Listen Up! Explain "CSS Specificity" to me RIGHT NOW, or the dog gets it!

posted on February 27th 2011 in CSS Planeteers with 0 Comments

This is the imaginary threat I anticipate coming from the back of the lab whenever I reach the CSS phase of my lecture (Don’t freak out. The dog photo isn’t real). This image came from a National Lampoon magazine cover published in 1973. Bear with me. I’m desperately trying to make a point.

Each time I teach this, I spend way too much time talking about specificity, and the students never get it. Well, they eventually get it, but they can’t hold it.

Remember this: It’s the priority rule. He who has the most attributes wins.

Maybe I should make a video about it. Nah. Too scary. Let’s write it out:

If you have two (or more) conflicting CSS rules that point to the same element, there are some basic rules that a browser follows to determine which one is most specific and therefore wins out.

It may not seem like something that important, and in most cases you won’t come across any conflicts at all, but the larger and more complex your CSS files become, or the more CSS files you start to juggle with, the greater likelihood there is of conflicts turning up.

If the selectors are the same then the latest one will always take precedence. For example, if you had:

p { color: red; }
p { color: blue; }

p elements would be colored blue because that rule came last.

However, you won’t usually have identical selectors with conflicting declarations on purpose (because there’s not much point). Conflicts quite legitimately come up, however, when you have nested selectors. In the following example:

div p { color: red; }
p { color: blue; }

It might seem that p elements within a div element would be colored blue, seeing as a rule to color p elements blue comes last, but they would actually be colored red due to the specificity of the first selector. Basically, the more specific a selector, the more preference it will be given when it comes to conflicting styles.

The actual specificity of a group of nested selectors takes some calculating. Basically, you give every id selector (“#something”) a value of 100, every class selector (“.something”) a value of 10 and every HTML selector (“something”) a value of 1. Then you add them all up and VIOLA!, you have the specificity value!

  • p has a specificity of 1 (1 HTML selector)
  • div p has a specificity of 2 (2 HTML selectors; 1+1)
  • .tree has a specificity of 10 (1 class selector)
  • div p.tree has a specificity of 12 (2 HTML selectors and a class selector; 1+1+10)
  • #baobab has a specificity of 100 (1 id selector)
  • body #content .alternative p has a specificity of 112 (HTML selector, id selector, class selector, HTML selector; 1+100+10+1)

So if all of these examples were used, div p.tree (with a specificity of 12) would win out over div p (with a specificity of 2) and body #content .alternative p would win out over all of them, regardless of the order. Got it? No? Crap!

Why is this so confusing?!!

Web Design Guru Molly E. Holzschlag explains it this way:  The confusion has to do with the specificity algorithm being different between CSS specifications. Since most standards-based designers and developers are working with CSS2.1 much of the time, I’m going to show how to calculate specificity according to the CSS2.1 specification. This way, you can make your calculations relevant to the kinds of selectors we’re using in contemporary CSS design.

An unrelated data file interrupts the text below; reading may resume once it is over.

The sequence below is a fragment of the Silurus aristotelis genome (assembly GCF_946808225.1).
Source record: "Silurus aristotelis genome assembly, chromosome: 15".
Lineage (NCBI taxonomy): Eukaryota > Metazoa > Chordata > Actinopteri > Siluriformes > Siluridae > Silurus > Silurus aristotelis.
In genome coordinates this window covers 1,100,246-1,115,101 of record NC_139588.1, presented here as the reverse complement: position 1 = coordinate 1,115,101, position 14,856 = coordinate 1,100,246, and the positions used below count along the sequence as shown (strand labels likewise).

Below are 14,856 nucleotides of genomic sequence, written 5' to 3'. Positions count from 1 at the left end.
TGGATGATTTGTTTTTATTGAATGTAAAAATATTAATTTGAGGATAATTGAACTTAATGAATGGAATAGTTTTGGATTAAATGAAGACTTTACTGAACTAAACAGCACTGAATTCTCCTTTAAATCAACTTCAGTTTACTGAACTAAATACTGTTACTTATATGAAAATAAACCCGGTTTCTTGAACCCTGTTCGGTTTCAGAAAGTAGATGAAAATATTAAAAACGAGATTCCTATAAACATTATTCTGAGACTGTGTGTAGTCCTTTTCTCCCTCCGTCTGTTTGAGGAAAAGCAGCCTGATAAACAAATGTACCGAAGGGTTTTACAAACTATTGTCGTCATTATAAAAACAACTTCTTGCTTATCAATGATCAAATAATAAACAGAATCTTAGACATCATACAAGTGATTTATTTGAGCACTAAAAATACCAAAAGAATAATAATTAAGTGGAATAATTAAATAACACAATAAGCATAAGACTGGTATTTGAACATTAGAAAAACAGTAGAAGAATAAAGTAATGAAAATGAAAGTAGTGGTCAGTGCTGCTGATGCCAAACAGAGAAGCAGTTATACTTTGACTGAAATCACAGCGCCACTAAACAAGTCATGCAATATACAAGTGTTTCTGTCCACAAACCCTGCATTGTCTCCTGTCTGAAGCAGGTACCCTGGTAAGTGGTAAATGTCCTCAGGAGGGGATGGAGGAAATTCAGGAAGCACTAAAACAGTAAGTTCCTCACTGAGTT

Here’s an easy way to visualize specificity in CSS2.1:

Example Presence of style in doc (inline style) # of ID selectors # of class selectors # of Element (type) selectors

p 0, 0, 0, 1

p.warning 0, 0, 1, 1

#content p.warning 0, 1, 1, 1

The final specificity calculations then would be:

  • p = 0, 0, 0, 1
  • p.warning = 0, 0, 1, 1
  • #content p.warning = 0, 1, 1, 1

Other items of specific interest:

  • The universal selector has a specificity of 0, 0, 0, 0
  • Inherited values have null specificity.
  • According to the CSS2.1 specification, it can be interpreted that a pseudo element is calculated as an element, a pseudo-class is calculated as a class, and an attribute selector is also calculated as a class. Note that CSS2 says that pseudo elements should be ignored, further confusing the issue!
  • As you can see in the above chart, if a rule is applied to an element with an inline style, the inline style has higher specificity than anything. So, you’d add a 1 to the beginning of the style in question, let’s say there’s an inline style on some instance of p , that particular selector would then have a specificity of 1, 0, 0, 1 , being the most specific rule of the bunch.

And, while it seems natural to drop the comma delimiters and count all this as if it were base 10 (which on first glance make sense) the specification clearly states that a “broad” base is necessary – potentially infinite. While it would be rare to have more than 10 individual selectors in a given category, base 10 doesn’t apply when there are more than 10 selectors present.

And now for something completely different..

Andy Clarke came up with a real cool visual explanation that should clear this up for all us Star Wars geeks. If you’re a Harry Potter fan, you’re sorta screwed here. Sorry.

Web/Graphic instructor & designer, illustrator & recovering fontaholic.

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